Since there’s been some talk about me being a photo purist who doesn’t like manipulate pictures, I thought I should confess to some photo fixing every once in a while. The real issue I’ve been preaching about is disclosure – manipulate all you want, but I think it’s only fair that the manipulation is disclosed. Except, if you’ve done the manipulation before you took the picture, so I’m letting some double standards show through. And let’s not forget one very important thing – sometimes in nature photography it really is better to do the manipulating on the computer than in the wild because you should never try to bend nature to your will… well, except gardening out some grass straws. I mean, we mow lawns, right? Oh well, anyway, I’ll try to get to the point now.
When I took this picture of the bear cub, I knew that it was going to be a close call to fit it in the frame. The 40D viewfinder doesn’t have 100% coverage so I hoped that although the paw was clipped in the viewfinder it would be whole in the actual picture and indeed it was – except that the claws just touched the bottom edge. This is no good, but I didn’t want to throw the image away because I didn’t have any good bear cub images in my catalogue and this one was otherwise the best frame I got in the session. Then I noticed that I had another image where there’s more rock visible at the bottom, so I just simply took a slice of the rock and added it to problem image and then with some careful cloning and erasing made it fit seamlessly. Then I cropped the image to 5:7, added vignetting, adjusted curves, selectively saturated and de-saturated and used a gradient…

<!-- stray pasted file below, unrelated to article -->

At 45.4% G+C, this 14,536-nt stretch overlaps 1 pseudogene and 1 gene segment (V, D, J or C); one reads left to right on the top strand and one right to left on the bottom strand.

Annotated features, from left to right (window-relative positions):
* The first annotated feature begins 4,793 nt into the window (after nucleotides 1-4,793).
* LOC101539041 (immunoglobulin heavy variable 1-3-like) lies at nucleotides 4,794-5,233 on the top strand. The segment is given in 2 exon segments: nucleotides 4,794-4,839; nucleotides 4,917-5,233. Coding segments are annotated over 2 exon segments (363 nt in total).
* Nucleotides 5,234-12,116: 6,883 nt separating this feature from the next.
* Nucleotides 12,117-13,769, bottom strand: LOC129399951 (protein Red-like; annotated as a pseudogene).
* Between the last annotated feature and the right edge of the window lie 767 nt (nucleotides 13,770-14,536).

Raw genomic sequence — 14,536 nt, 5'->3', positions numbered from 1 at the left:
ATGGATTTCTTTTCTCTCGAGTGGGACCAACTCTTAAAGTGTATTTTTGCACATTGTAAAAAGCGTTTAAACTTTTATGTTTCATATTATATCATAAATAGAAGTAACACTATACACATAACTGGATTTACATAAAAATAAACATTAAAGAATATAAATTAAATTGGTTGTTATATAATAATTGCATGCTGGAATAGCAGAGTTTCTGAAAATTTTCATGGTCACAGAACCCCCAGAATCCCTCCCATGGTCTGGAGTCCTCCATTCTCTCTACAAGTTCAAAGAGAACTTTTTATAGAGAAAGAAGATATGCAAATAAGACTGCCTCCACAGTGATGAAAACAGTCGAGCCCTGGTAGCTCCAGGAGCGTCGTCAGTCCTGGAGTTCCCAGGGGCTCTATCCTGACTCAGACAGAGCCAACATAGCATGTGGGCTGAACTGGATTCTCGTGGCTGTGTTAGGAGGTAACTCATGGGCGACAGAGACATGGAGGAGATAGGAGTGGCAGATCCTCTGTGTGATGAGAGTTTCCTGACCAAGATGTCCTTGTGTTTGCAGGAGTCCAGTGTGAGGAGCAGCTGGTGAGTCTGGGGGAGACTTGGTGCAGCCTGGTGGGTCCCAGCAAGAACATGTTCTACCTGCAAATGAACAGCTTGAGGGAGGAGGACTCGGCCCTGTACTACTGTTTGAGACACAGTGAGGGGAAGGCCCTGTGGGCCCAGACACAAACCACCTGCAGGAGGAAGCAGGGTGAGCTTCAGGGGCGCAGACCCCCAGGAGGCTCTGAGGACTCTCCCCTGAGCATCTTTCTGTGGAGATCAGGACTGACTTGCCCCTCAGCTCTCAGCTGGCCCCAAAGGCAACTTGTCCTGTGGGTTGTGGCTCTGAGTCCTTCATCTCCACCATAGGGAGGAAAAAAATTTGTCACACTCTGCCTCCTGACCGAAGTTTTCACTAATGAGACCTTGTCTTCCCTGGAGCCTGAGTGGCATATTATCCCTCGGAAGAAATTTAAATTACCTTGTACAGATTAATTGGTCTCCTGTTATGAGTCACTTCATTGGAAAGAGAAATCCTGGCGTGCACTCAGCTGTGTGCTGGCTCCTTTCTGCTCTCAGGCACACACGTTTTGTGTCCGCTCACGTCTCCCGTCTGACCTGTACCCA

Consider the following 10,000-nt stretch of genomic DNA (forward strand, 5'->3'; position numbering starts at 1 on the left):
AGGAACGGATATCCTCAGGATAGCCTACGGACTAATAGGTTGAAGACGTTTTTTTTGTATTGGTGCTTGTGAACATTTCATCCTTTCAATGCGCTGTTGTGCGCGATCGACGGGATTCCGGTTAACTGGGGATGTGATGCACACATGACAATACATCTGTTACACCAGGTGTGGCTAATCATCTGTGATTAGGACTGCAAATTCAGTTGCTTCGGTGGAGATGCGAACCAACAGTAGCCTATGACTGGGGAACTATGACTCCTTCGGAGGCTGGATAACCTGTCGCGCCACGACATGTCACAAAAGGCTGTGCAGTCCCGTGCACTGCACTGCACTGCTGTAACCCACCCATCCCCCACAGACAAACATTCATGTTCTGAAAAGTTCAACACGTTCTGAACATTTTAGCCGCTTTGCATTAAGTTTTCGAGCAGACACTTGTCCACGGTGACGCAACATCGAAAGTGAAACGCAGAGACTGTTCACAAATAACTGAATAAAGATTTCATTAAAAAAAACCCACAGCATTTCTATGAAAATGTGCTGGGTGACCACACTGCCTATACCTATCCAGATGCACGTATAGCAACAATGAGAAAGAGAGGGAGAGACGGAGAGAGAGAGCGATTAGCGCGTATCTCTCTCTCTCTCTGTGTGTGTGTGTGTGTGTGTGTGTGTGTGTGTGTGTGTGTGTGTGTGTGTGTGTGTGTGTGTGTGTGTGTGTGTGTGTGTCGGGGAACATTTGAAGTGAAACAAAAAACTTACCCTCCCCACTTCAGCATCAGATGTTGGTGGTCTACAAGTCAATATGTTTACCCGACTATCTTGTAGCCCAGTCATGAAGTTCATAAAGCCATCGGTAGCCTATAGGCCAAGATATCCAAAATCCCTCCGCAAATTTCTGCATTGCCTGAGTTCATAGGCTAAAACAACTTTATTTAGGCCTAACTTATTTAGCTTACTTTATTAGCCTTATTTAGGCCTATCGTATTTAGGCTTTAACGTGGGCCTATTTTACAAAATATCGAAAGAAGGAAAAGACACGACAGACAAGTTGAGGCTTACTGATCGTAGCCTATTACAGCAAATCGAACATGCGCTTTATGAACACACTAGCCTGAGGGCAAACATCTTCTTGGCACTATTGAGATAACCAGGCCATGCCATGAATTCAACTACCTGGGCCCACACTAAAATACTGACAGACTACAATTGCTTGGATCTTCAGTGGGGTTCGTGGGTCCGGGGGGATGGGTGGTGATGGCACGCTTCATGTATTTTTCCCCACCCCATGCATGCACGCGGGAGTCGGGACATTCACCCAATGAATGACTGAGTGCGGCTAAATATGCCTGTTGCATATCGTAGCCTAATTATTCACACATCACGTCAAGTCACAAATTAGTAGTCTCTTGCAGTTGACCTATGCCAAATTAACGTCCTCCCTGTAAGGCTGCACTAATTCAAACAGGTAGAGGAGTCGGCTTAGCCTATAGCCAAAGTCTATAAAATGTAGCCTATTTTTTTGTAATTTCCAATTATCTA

So what you see is not what I got, but thanks to Photoshop I got a keeper of a bear cub anyway!
With that said, I do strive to create the image in the camera. But if I fail, I can cheat!